• The workshop recommends that bycatch reduction efforts employ a multi-disciplinary and multi-taxa approach at local, national and international scales.
    National Governments in the Indian Ocean region; scientific research community;
  • The workshop recommends that the BMI provides technical assistance to governments and other relevant stakeholders within the Indian Ocean region in the design of experimental mitigation trials that are both scientifically rigorous and which supports the livelihoods of fishing communities, as far as is possible.
  • The workshop recommends that the IWC (through the BMI and through its conservation and scientific committees) assist efforts to communicate scientific and conservation advice to decision makers in collaboration with other inter-governmental organisations and non-governmental organisations.
  • The workshop recommends to governments and other relevant stakeholders in the Indian Ocean region that bycatch monitoring and reduction efforts use (where appropriate) crew-based approaches for collecting data on bycatch and mitigation measures (including where observer programmes are not feasible due to the size of vessel, the large numbers of small and medium-scale fishing vessels, trip length, safety concerns etc).
  • The workshop recommends that the BMI assist national efforts by developing a toolbox of more effective tools for communication with fishing communities and associations including the promotion of fisher-exchanges to share experiences of bycatch mitigation efforts and efficacy.
  • The workshop recommends renewed efforts by the research community and fisheries technologists in the research and development of low-cost bycatch mitigation and monitoring solutions, particularly for gillnet fisheries and the scaling-up of testing of existing measures (e.g. lights and acoustic deterrents, and experimental low-tech tools) in different fisheries and locations.
  • The workshop recognised the importance of capturing socio-economic information as part of a holistic and multi-disciplinary approach, and therefore recommends to countries that monitoring and mitigation programmes should also integrate collection of economic data (CPUE, catch value etc) to be collected and analysed alongside bycatch information.
  • The workshop recommends that governments in the Indian Ocean region consider pro-active reassurance to fishers that there will not be negative consequences in response to reporting bycatch and furthermore recommends to use fisher reported data for monitoring and bycatch management purposes rather than for compliance and enforcement.
  • The workshop recognised the growing importance of REM methods and the possibility for cost-effective monitoring at a fleet-scale, and therefore recommends that governments and relevant stakeholders in the Indian Ocean region engage in trialling REM approaches for bycatch monitoring, including low-cost methods for small and medium-scale vessels (and in other vessels as appropriate).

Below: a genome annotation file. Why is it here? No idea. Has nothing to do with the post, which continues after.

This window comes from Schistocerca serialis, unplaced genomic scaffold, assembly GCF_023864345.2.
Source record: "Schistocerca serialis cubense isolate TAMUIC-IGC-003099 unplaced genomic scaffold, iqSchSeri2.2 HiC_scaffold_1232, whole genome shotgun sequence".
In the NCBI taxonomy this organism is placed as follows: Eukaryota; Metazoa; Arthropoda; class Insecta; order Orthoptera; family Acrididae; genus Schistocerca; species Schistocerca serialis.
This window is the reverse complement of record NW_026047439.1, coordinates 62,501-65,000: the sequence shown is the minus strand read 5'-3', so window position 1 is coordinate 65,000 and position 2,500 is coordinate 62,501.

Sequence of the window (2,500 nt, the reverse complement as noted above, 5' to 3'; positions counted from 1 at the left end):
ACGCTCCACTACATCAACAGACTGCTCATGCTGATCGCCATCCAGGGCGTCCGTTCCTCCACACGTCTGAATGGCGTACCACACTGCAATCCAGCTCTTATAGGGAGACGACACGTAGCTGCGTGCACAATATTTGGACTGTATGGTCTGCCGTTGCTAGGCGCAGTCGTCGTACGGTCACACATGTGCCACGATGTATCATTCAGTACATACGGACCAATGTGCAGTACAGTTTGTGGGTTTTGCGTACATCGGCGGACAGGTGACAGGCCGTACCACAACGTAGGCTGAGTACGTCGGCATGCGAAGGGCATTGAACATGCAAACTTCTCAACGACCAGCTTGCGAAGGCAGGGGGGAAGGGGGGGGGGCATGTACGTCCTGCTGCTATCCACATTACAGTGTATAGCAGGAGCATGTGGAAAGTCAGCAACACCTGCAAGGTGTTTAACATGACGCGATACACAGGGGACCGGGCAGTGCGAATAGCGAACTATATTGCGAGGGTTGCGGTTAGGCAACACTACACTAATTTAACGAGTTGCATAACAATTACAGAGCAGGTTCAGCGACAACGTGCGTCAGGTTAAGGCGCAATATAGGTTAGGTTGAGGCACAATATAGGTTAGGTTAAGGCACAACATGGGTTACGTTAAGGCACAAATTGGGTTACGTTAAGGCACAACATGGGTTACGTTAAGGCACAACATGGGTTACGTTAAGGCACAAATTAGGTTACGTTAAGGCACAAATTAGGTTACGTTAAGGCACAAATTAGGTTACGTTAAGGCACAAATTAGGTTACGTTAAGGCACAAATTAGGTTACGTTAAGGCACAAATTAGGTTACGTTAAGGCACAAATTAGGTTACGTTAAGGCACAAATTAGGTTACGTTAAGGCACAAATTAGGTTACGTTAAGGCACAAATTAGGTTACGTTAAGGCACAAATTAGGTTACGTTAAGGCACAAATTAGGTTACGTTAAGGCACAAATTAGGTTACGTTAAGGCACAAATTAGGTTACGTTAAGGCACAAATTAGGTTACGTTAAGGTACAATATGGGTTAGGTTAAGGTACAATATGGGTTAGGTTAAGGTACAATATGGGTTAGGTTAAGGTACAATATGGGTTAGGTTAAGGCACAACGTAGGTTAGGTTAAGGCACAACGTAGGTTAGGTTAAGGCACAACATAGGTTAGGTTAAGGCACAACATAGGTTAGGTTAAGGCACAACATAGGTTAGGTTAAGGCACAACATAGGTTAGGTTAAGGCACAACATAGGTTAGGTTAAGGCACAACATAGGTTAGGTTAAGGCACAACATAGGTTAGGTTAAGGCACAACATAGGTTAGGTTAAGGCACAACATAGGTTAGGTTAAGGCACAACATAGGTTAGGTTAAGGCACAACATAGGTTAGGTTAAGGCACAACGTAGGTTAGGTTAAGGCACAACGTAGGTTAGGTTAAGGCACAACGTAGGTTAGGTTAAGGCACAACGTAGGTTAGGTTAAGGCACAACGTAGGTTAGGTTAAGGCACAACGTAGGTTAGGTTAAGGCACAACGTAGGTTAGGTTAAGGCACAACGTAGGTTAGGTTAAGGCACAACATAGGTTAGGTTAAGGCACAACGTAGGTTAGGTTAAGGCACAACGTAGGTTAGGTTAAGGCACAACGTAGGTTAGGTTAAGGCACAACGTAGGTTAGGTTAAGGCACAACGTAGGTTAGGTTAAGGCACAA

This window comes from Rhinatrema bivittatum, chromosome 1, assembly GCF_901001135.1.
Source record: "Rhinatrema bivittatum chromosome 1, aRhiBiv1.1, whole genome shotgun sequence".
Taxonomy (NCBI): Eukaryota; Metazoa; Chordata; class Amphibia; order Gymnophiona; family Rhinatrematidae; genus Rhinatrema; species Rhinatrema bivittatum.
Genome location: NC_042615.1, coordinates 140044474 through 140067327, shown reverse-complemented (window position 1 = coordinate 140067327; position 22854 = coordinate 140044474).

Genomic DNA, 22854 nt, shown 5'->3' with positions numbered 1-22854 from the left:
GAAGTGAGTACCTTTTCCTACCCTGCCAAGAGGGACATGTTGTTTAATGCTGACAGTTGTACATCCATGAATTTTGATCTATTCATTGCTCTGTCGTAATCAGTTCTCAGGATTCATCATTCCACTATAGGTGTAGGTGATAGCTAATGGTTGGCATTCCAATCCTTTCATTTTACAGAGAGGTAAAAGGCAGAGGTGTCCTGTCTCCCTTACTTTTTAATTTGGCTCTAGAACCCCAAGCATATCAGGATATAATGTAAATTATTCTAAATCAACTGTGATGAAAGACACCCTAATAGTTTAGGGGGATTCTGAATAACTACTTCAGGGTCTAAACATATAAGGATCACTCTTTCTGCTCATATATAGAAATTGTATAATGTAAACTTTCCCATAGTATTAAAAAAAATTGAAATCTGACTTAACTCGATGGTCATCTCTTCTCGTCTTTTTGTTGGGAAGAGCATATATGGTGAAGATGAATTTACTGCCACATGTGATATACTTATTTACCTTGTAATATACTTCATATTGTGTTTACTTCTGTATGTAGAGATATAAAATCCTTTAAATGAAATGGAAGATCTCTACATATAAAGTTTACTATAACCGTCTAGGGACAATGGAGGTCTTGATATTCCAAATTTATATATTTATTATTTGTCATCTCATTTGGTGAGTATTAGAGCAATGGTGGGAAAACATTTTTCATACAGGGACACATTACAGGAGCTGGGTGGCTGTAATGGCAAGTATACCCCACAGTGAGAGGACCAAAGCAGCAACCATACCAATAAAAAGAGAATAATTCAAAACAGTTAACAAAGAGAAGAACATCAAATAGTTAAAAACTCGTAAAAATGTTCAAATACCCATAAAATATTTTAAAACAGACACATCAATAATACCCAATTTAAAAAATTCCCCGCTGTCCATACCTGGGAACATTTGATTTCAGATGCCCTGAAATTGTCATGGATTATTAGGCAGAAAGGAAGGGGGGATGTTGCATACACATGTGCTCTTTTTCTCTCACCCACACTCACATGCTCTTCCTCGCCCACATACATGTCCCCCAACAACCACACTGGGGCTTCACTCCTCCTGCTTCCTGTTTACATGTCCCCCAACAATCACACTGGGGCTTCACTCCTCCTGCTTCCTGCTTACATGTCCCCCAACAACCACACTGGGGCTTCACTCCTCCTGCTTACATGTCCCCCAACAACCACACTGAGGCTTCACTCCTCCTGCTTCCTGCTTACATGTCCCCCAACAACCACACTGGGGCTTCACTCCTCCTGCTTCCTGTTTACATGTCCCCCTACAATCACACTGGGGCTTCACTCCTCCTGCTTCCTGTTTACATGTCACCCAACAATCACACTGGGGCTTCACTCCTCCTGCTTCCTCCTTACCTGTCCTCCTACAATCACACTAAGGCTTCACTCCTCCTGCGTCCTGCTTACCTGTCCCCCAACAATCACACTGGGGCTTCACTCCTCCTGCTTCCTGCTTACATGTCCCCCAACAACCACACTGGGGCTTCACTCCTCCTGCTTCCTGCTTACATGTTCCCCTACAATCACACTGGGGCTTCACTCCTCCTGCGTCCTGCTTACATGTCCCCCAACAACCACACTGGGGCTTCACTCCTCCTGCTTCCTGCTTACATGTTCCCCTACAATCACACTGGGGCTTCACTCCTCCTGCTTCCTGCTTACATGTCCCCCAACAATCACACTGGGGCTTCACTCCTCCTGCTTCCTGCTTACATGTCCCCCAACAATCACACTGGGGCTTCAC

• The workshop recommends that the BMI provide technical assistance upon request on the REM systems available and their applicability to a specific situation.
  • The workshop concluded that there was an important need to raise the profile of cetacean bycatch and promote bycatch reduction efforts within the context of RFMOs, and specifically within the Indian Ocean and it therefore recommends that:
    • The BMI engage more formally and more regularly with the IOTC, the South West Indian Ocean Fisheries Commission (SWIFOC) and other relevant RFMOs, including in collaboration with other relevant organisations, to encourage more discussion and action of cetacean bycatch monitoring and mitigation in the fisheries under their management. This could be achieved through direct observer status and/or the appointment of regional representatives/contacts to maintain an overview of relevant RFMO meetings and opportunities to participate and/or present information.
    • IWC Contracting Governments undertake further efforts to improve the quality and quantity and reliability of cetacean bycatch data reported to the IOTC and to other bodies (including the IWC national reports) and for small-scale fisheries.
    • Bycatch Mitigation Initiative; IWC Conservation Committee; IWC Secretariat; National governments in the Indian Ocean region
    • That the BMI support where appropriate contracting and non-contracting governments in the exchange of cetacean bycatch information and experiences between neighbouring countries and support the development of transboundary approaches including through BMI engagement with RFMOs
    • That the BMI explore its potential to assist countries in fulfilling their reporting requirements under IOTC, as well as the potential for greater sharing of information on bycatch between the IWC and FAO/the RFMOs.